Reminiscent of Dot’s Diner….but then again, maybe not

Richard Charpentier Arizona, Notes from Rich, Photography, Route 66 1 Comment

Dots Diner, shot in Bisbee earlier this year

Dot's Diner, shot in Bisbee earlier this year

At the start of this year I was fortunate enough to pay a visit to Bisbee, AZ.  What a unique town.  It’s so unique that it reminds everyone of Jerome, and Jerome reminds everyone of Bisbee.  Oh, wait, that’s not unique……

In all honesty, Bisbee is a unique town.  Wonderful buildings, great people, and a fantastic history.  A mining town, and considered by some to be an active ghost town.  My favorite things all wrapped up into one place!  How fun.

Along with my personal interest in ghost towns, mining camps, and tales of the wild west I have an equal interest in all things Route 66.  I caught the bug well over a year ago, and here I am, still dealing with a strange craving for anything and everything Route 66.

With all that said, it wouldn’t surprise any reader here today to learn that I took yet another trip along segments of Route 66 in Arizona.  The trip wasn’t a Route 66 trip per se, but it did follow along the Route.  So in the interest of covering more than one of my interests, several stops were made yesterday.  Winslow, Holbrook, Winona, the Little Painted Desert, and a few extra stops to boot.  400 miles of driving in total.  What a day!

It’ll take me 2 days to catch up from such a whirlwind day.  Another 2 days to finally fully sort photos.  And 2 additional days of telling you how long it took me to catch up with myself.  This gives me blogging fuel for an entire week!


A sorely neglected "Dot's wanna be" sits in Winslow, AZ.

What I really want to address in this post is a simple combination of everything I’ve said in the paragraphs above.  Let’s see, we have thoughts of Bisbee, Route 66, the Painted Desert, and extra stops.  How could I pull all of that together into a related mis-mash of information?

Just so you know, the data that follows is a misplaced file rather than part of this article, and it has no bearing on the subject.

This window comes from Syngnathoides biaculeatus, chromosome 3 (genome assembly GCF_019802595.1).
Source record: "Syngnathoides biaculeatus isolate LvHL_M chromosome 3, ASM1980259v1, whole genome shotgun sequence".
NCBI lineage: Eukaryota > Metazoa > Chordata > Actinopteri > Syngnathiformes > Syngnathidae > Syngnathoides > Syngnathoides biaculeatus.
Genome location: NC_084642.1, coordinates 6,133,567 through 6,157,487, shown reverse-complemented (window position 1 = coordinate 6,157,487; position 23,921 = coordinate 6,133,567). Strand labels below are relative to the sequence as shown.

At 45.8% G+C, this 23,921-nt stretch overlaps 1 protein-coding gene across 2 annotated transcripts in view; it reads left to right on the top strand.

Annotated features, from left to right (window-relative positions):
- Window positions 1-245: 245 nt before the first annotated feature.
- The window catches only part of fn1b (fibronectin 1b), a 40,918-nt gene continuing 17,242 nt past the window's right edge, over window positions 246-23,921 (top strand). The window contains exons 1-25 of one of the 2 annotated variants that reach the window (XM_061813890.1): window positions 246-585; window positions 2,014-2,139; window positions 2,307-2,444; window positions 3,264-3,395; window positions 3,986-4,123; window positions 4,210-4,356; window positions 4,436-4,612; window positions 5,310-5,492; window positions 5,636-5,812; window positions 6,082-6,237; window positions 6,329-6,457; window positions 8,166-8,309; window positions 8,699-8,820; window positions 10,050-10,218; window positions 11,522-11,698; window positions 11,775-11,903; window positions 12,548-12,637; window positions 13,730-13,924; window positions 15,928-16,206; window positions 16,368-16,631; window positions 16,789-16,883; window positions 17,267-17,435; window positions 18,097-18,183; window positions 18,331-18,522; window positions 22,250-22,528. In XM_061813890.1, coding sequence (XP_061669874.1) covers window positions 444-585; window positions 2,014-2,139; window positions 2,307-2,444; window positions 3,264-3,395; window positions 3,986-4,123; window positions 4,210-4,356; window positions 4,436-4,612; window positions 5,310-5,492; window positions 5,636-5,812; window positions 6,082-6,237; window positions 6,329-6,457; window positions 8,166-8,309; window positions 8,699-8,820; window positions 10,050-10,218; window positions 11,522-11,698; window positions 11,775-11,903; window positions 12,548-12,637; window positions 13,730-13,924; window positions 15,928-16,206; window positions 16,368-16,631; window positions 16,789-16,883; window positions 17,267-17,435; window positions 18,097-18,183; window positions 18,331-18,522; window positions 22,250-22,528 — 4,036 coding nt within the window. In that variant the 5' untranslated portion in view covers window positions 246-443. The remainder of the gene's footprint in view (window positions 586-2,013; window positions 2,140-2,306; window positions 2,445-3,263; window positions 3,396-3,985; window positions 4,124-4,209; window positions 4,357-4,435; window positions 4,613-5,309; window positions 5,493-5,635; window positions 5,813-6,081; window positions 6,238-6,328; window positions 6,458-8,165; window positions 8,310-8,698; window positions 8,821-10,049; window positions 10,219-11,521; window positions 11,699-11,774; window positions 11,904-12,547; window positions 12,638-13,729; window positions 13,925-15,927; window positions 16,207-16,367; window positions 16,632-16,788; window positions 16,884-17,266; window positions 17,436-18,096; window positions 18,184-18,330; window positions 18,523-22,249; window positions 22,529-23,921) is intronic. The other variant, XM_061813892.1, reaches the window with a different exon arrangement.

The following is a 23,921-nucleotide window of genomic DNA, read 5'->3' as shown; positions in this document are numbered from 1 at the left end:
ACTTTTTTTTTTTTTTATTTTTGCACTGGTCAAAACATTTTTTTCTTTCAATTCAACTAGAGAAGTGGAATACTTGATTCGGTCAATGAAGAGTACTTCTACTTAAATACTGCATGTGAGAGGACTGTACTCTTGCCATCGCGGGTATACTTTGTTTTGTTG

Simple………Dot’s Diner.  I found it’s sister diner in Winslow.  And it needs the kind of love Dot’s has received!

Pulling into Winslow was pretty interesting.  Definitely larger than Seligman, Oatman, and several other towns I’ve visited on Route 66.  But you could tell, this is another dying town.  Well, in some areas beyond dying.  It’s such a shame.

Freight trains passed through the town several times while visiting.  A stop into a Harvey Hotel (more on that in another post), standing on the corner in Winslow Arizona, and a visit to a diner that screams to be loved!  My time was spent in that manner while visiting Winslow, not necessarily in that order.

Upon first view of the diner my heart jumped.  Dot’s, only closer to home!  But then I got a closer look……..closed, run down, and in need of some TLC!


The Highway Diner.....not quite open for business....

Ok, another famous aside for this post.  Hey, you know how this blog works by now!

Airstream Life Magazine regularly does trailer restorations for the publication.  Well, I think this diner is restoration worthy, and I bet something amazing could be done that would be “Airstream worthy!”

The “Highway Diner” which advertises itself as Open for Business was unfortunately not open for business.  Even knowing that, I had to get a closer look.  Upon close examination I found a disturbing similarity to Dot’s Diner, located at the Shady Dell in Bisbee, AZ.  Ah, this is where Bisbee ties in!  See, sometimes my blogging makes sense……sometimes.

If you look at the photos in the post, the first is of the interior of Dot’s right before it’s grand re-opening this year.  The second shot is of the interior of the Highway Diner.  I didn’t have the original Dot’s photo with me, but I tried as hard as I could to replicate the image in my mind when shooting this new found gem.  I think I came pretty darned close!  Oh, and no cropping or anything, just a series through the window.  When I got home I did what I always do……started sorting, and sorting some more.  I found what I was looking for, and you’re seeing it in this post.

I do love old diners, trailers, napkin holders, salt shakers, and all the rest that you can imagine!